Binaural panning overview
An important part of mixing audio signals is the placement of individual sound sources at different spatial positions. Most common recording and mixing techniques simply send a given signal at different levels to the available loudspeakers—two for stereo, or more for quadraphonic or surround setups—to create a virtual sound stage.
This approach is somewhat flawed, however, as human beings are able to locate sound sources at different positions with just two ears. Virtually all spatial information for all sounds is included in the two signals arriving at the two eardrums. From these signals, human beings can determine characteristics such as inter-aural time, level differences, and—based on the listening experience—information about the spatial origin of the sounds being heard. Are they coming from in front or behind, from the left or right, from above or below? This ability to perceive where a sound originates from is referred to as binaural hearing.
In theory, the spatial positioning of any sonic experience can be reproduced during playback, so no special techniques need to be employed during recording. There is, however, one drawback to this approach: every person has differently shaped ears and different body and head proportions, all of which influence the way sound signals arrive at the eardrum—not to mention aspects such as hearing loss, subjective responses to the sounds being heard, and so on. Given these physical differences, each person listening to the same sound source, while standing or sitting in the same position, will hear slightly different binaural signals.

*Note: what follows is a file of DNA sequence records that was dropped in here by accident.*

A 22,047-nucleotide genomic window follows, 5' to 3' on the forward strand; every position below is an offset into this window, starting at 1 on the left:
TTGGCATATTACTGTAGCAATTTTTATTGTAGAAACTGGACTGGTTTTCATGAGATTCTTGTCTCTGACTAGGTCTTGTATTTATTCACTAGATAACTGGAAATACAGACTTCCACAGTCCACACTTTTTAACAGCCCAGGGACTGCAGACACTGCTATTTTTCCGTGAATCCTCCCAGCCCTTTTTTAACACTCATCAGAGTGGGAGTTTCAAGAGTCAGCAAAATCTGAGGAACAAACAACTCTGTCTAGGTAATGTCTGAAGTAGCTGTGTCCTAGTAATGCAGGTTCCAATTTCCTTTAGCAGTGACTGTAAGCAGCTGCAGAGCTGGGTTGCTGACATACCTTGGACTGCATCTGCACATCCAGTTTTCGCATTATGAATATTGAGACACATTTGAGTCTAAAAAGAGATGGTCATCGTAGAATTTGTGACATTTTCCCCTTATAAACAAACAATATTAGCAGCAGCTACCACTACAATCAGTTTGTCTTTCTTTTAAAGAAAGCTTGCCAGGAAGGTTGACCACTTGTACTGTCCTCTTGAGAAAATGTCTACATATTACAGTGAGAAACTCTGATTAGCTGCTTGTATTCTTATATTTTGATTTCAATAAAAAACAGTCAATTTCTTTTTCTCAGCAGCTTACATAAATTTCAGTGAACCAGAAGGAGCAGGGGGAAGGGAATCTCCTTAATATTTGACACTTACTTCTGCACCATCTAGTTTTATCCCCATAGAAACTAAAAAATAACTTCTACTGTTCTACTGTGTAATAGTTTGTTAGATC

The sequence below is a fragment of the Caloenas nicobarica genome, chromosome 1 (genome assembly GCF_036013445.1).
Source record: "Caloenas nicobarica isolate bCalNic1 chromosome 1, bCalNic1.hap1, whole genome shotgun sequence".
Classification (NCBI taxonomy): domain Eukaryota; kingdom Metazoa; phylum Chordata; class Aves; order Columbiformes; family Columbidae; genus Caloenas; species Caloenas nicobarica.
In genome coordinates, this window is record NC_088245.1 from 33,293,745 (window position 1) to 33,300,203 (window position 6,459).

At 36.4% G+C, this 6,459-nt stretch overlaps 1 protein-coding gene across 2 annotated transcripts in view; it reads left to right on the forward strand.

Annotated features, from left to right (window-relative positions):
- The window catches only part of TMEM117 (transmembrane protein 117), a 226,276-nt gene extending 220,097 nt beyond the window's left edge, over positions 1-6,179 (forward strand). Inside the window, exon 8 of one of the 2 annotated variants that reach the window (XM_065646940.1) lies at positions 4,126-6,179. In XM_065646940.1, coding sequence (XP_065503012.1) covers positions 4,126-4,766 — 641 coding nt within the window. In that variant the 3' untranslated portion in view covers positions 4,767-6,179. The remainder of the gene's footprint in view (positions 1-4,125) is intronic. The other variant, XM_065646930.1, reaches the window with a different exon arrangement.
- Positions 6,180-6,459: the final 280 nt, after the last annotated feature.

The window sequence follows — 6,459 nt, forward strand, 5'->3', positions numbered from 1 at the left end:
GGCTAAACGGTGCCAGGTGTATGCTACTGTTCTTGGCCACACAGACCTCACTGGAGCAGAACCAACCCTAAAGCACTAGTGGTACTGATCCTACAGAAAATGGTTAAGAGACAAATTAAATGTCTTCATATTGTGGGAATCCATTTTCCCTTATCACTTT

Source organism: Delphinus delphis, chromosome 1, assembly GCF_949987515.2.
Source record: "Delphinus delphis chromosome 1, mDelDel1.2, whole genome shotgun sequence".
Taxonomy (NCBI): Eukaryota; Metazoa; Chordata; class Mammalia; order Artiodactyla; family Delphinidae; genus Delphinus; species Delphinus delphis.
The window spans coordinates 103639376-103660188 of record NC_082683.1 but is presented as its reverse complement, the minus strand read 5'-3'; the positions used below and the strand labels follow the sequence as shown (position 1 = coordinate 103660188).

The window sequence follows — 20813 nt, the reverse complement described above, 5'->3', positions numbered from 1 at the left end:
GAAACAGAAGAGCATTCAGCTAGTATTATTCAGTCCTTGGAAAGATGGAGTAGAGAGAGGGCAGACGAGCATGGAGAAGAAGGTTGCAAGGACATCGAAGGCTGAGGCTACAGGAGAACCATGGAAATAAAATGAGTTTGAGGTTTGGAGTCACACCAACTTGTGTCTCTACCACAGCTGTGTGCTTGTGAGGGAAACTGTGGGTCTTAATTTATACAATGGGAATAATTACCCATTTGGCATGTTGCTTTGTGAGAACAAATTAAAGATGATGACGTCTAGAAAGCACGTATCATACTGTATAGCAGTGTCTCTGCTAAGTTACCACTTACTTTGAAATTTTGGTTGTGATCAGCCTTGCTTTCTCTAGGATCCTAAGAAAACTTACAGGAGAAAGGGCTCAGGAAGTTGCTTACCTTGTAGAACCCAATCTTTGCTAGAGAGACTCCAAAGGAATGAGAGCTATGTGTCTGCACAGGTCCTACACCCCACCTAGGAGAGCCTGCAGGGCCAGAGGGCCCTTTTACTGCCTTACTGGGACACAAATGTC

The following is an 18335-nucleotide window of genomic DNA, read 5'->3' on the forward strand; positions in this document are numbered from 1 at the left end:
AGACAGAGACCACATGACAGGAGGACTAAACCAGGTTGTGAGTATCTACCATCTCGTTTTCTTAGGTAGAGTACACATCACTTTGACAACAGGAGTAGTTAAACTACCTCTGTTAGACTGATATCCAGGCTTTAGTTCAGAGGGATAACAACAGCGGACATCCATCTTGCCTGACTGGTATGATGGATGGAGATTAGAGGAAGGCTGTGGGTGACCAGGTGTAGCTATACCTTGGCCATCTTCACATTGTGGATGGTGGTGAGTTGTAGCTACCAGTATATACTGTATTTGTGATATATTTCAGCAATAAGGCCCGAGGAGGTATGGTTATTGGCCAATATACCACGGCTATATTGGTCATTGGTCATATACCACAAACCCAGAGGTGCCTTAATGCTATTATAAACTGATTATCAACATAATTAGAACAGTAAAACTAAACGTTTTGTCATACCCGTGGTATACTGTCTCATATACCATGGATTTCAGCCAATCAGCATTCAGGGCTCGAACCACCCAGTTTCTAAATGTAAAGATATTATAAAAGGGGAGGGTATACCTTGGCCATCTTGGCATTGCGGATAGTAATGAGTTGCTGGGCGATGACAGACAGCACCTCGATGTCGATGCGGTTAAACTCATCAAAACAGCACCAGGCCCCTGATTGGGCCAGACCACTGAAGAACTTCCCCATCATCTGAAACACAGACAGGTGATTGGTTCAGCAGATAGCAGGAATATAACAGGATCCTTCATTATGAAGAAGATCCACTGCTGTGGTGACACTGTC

Therefore, perfect reproduction would only be possible if you could make a recording with tiny microphones placed inside your auditory canals. Because this is impractical, binaural hearing has been emulated in sound laboratories by using mannequin heads with built-in microphones. This approach has led to binaural recordings to fit the average person, which are more or less compatible with the way most people hear.
Playback of binaural recordings is best suited to headphones, ideally combined with signal conditioning (processing) that ensures the signals are accurately reproduced. Given a specialized listening environment, it’s also possible to reproduce these signals with loudspeakers, utilizing a process known as crosstalk cancellation.
As you are unlikely to have the technology required to make binaural recordings, your best chance of simulating binaural signals is by processing the sound signal on playback. This is known as the head-related transfer function (HRTF), which approximates the change that a signal undergoes on its way from the source to the eardrum.